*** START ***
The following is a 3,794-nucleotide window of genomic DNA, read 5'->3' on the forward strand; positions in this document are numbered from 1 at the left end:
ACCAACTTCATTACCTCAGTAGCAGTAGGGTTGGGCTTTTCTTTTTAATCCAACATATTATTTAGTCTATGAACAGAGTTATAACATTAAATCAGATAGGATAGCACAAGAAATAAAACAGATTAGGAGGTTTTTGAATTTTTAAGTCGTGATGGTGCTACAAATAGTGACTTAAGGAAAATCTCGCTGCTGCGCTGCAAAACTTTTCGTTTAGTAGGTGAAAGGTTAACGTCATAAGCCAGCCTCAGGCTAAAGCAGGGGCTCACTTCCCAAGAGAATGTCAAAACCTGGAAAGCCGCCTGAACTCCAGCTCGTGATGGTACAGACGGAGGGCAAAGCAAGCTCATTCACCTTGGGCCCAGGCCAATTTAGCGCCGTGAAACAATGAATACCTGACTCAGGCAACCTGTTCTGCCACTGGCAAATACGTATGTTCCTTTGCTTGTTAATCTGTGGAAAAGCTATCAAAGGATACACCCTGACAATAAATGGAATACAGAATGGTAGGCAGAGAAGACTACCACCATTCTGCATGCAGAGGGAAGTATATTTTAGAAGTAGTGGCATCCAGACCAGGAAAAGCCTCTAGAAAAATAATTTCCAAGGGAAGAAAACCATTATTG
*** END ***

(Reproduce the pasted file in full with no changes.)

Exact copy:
The following is a 3,794-nucleotide window of genomic DNA, read 5'->3' on the forward strand; positions in this document are numbered from 1 at the left end:
ACCAACTTCATTACCTCAGTAGCAGTAGGGTTGGGCTTTTCTTTTTAATCCAACATATTATTTAGTCTATGAACAGAGTTATAACATTAAATCAGATAGGATAGCACAAGAAATAAAACAGATTAGGAGGTTTTTGAATTTTTAAGTCGTGATGGTGCTACAAATAGTGACTTAAGGAAAATCTCGCTGCTGCGCTGCAAAACTTTTCGTTTAGTAGGTGAAAGGTTAACGTCATAAGCCAGCCTCAGGCTAAAGCAGGGGCTCACTTCCCAAGAGAATGTCAAAACCTGGAAAGCCGCCTGAACTCCAGCTCGTGATGGTACAGACGGAGGGCAAAGCAAGCTCATTCACCTTGGGCCCAGGCCAATTTAGCGCCGTGAAACAATGAATACCTGACTCAGGCAACCTGTTCTGCCACTGGCAAATACGTATGTTCCTTTGCTTGTTAATCTGTGGAAAAGCTATCAAAGGATACACCCTGACAATAAATGGAATACAGAATGGTAGGCAGAGAAGACTACCACCATTCTGCATGCAGAGGGAAGTATATTTTAGAAGTAGTGGCATCCAGACCAGGAAAAGCCTCTAGAAAAATAATTTCCAAGGGAAGAAAACCATTATTG